Moving Towards A Better Storage Solution, One Farmer At A Time
Hermetic | 7 min read
Doctoral student Nileshwari R. Yewle always had a feeling the jute bags used for generations to store turmeric in India were not the best option to help farmers safely preserve their crops. There was too much turmeric lost to insects and compromised by chemicals. As a scientist, however, feelings were not enough. Nileshwari wanted proof, and she had an idea of how to find it. A new article published in Elsevier’s Journal of Stored Products Research contains the results Nileshwari and a team of scientists found after more than a year of research. It is data she hopes will help influence production of the most essential crop in her country, and—just as importantly—in her family.
Nileshwari’s father is a turmeric farmer who used jute bags to store his crops after harvest. The bags were inexpensive, which seemed at first glance to be good for the bottom line. There was a problem, however: cigarette beetles could easily infest the jute bags and could cause up to 20 percent crop loss. So, her father used chemical fumigants which impacted the quality and taste of the spice, and which cost money. It was a constant difficult balance between preserving turmeric quantity as long as possible to sell the most at the best prices and preserving turmeric quality for the sake of the farmer’s health, safety, and livelihood. Nileshwari decided to take a closer look at storage methods in the laboratory to see if her research could determine best practices for a farm.
Nileshwari and her team evaluated traditional Polypropylene (PP) woven bags and jute bags, as well as GrainPro, Purdue Improved Crop Storage (PICS), Savegrain and Ecotact bags. Researchers selected freshly polished ‘Selam’ variety turmeric rhizome and mixed it with ten pairs of adult cigarette beetles and two insect-damaged rhizomes in each bag. The bags were put on wooden pallets, and each month for eleven months, researchers checked parameters like oxygen and carbon dioxide levels, moisture, insect damage, curcumin, and weight loss of turmeric rhizomes.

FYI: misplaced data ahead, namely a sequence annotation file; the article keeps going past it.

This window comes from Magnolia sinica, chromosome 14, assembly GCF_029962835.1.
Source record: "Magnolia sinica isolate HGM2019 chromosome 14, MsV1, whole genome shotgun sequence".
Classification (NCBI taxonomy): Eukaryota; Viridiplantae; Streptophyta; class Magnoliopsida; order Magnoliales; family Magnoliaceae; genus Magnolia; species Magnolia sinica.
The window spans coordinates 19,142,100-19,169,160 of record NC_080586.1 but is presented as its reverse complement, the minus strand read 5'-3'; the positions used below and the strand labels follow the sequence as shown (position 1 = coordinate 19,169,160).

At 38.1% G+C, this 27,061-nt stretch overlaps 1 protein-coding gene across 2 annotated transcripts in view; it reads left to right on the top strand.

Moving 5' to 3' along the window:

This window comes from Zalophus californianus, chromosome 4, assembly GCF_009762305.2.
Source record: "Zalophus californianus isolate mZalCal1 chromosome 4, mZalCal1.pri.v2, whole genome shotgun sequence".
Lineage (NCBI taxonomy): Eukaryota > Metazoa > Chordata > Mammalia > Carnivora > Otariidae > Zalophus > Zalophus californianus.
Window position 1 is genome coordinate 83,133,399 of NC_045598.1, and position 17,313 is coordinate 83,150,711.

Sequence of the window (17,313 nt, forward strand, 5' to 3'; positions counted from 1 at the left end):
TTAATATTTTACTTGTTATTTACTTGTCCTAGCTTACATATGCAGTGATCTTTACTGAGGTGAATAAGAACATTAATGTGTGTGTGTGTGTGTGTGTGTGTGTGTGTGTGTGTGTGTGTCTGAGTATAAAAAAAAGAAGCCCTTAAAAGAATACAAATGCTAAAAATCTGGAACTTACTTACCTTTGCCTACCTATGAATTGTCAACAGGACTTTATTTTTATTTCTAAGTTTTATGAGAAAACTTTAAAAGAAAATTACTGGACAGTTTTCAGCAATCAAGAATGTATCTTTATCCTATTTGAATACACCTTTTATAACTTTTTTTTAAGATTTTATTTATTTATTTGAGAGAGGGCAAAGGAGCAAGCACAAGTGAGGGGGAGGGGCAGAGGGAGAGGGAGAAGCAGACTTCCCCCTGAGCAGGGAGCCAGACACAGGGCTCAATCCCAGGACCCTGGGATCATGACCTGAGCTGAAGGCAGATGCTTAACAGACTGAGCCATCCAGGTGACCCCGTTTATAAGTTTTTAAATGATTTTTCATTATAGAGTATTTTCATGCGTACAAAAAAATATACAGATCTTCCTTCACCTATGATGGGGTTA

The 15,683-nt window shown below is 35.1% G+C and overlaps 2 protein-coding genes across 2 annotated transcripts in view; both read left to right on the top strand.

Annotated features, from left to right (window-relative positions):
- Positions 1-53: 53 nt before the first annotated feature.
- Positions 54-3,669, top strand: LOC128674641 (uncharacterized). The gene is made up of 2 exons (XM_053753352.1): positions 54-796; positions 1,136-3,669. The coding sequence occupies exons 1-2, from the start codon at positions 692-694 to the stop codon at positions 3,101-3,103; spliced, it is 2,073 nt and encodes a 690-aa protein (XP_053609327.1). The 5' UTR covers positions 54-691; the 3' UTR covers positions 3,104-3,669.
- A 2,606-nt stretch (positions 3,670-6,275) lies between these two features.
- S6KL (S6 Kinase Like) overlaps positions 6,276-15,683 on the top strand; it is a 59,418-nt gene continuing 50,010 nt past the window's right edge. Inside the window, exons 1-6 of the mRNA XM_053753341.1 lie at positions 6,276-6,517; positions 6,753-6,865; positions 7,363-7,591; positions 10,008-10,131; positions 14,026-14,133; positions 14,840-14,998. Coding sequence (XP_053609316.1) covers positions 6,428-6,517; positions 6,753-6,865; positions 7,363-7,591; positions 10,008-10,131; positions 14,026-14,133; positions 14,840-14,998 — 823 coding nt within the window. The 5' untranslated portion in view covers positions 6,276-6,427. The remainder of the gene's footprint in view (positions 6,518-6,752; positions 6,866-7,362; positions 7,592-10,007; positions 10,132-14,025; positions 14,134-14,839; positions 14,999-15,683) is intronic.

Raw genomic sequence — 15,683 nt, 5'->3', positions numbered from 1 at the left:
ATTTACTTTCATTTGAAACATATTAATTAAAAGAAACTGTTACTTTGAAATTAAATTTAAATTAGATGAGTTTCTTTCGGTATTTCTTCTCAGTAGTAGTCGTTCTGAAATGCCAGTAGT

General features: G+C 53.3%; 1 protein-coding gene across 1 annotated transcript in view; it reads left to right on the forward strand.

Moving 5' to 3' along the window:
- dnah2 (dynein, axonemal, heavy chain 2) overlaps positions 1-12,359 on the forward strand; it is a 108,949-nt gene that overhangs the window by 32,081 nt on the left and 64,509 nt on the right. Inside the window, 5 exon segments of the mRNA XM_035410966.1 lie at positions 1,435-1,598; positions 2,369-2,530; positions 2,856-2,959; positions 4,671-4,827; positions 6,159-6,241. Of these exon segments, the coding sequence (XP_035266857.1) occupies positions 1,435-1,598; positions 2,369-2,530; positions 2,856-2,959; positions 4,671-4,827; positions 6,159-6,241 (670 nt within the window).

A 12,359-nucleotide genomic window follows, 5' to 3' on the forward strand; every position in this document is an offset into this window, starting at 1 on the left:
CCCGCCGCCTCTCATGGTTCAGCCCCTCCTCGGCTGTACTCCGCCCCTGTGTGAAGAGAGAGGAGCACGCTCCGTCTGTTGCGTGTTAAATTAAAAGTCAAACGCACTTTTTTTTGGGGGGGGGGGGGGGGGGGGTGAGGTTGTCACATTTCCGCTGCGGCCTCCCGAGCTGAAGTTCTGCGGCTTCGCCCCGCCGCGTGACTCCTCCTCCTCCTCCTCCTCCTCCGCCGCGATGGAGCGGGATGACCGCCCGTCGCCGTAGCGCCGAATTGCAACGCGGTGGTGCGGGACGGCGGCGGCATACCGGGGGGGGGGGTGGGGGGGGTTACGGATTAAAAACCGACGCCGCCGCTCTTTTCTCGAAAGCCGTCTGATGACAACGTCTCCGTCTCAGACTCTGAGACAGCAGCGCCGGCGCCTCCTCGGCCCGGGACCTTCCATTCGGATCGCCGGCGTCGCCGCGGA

The research team says study results were clear. The published article states, “Hermetic bags are the superior storage technology compared to traditional bag storage to preserve the consistence and nutritional properties of the turmeric rhizomes.” The study found moisture content was higher and insect damage was lower in hermetic bags. Nileshwari says that is important because the better results happened without using insecticides. Among hermetic storage bags, the study found test results for PICS and Ecotact bags were slightly lower than GrainPro bags, in part due to observed insect punctures made in inner PICS bags which were more frequent after nine to ten months of storage.
The study’s final sentence reads: “Hermetic bags are the best solution to avoid reduction in weight and quality of turmeric rhizomes.” Nileshwari hopes that final sentence is the beginning of a new approach to storage, pointing out that her home country of India accounts for about 80 percent of the world’s turmeric production. She would also like to apply the research to products like chili and almonds.
Nileshwari says, “I aspire to be an academic and entrepreneur who can help farmers change the way they think and work.” She believes hermetic bags which make using post-harvest insecticides unnecessary will improve health and then improve the economy. She admits many farmers are worried about the potential cost of new products, and she knows proof comes from seeing results. She hopes her research helps to convince one farmer, who convinces another.
That chain of advocacy begins with Nileshwari and her father. Nileshwari says she showed him her research, and estimated using hermetic storage could save him the equivalent of about $500-$600 USD because he would not have to use chemicals to help preserve his turmeric. It was the proof he needed. Nileshwari says her father is now transitioning to using hermetic storage technology, won over by his daughter and her data which showed him a better way to work.